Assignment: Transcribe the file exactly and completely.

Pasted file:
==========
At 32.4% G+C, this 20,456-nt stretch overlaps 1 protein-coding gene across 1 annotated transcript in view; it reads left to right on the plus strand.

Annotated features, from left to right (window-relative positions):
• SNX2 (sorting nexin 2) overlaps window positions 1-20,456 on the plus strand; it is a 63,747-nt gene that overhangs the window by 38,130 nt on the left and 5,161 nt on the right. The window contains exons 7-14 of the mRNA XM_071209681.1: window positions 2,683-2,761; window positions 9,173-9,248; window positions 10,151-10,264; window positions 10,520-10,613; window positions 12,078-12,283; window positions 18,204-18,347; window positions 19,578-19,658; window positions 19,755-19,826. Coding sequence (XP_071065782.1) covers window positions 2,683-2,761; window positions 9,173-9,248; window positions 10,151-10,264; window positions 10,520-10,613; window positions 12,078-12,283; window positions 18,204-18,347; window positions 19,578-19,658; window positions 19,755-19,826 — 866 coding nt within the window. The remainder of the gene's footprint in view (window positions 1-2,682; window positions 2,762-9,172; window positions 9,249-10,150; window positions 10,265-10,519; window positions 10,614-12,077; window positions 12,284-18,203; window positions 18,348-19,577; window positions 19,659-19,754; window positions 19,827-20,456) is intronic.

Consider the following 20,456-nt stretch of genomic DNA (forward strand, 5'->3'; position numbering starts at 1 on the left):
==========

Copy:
At 32.4% G+C, this 20,456-nt stretch overlaps 1 protein-coding gene across 1 annotated transcript in view; it reads left to right on the plus strand.

Annotated features, from left to right (window-relative positions):
• SNX2 (sorting nexin 2) overlaps window positions 1-20,456 on the plus strand; it is a 63,747-nt gene that overhangs the window by 38,130 nt on the left and 5,161 nt on the right. The window contains exons 7-14 of the mRNA XM_071209681.1: window positions 2,683-2,761; window positions 9,173-9,248; window positions 10,151-10,264; window positions 10,520-10,613; window positions 12,078-12,283; window positions 18,204-18,347; window positions 19,578-19,658; window positions 19,755-19,826. Coding sequence (XP_071065782.1) covers window positions 2,683-2,761; window positions 9,173-9,248; window positions 10,151-10,264; window positions 10,520-10,613; window positions 12,078-12,283; window positions 18,204-18,347; window positions 19,578-19,658; window positions 19,755-19,826 — 866 coding nt within the window. The remainder of the gene's footprint in view (window positions 1-2,682; window positions 2,762-9,172; window positions 9,249-10,150; window positions 10,265-10,519; window positions 10,614-12,077; window positions 12,284-18,203; window positions 18,348-19,577; window positions 19,659-19,754; window positions 19,827-20,456) is intronic.

Consider the following 20,456-nt stretch of genomic DNA (forward strand, 5'->3'; position numbering starts at 1 on the left):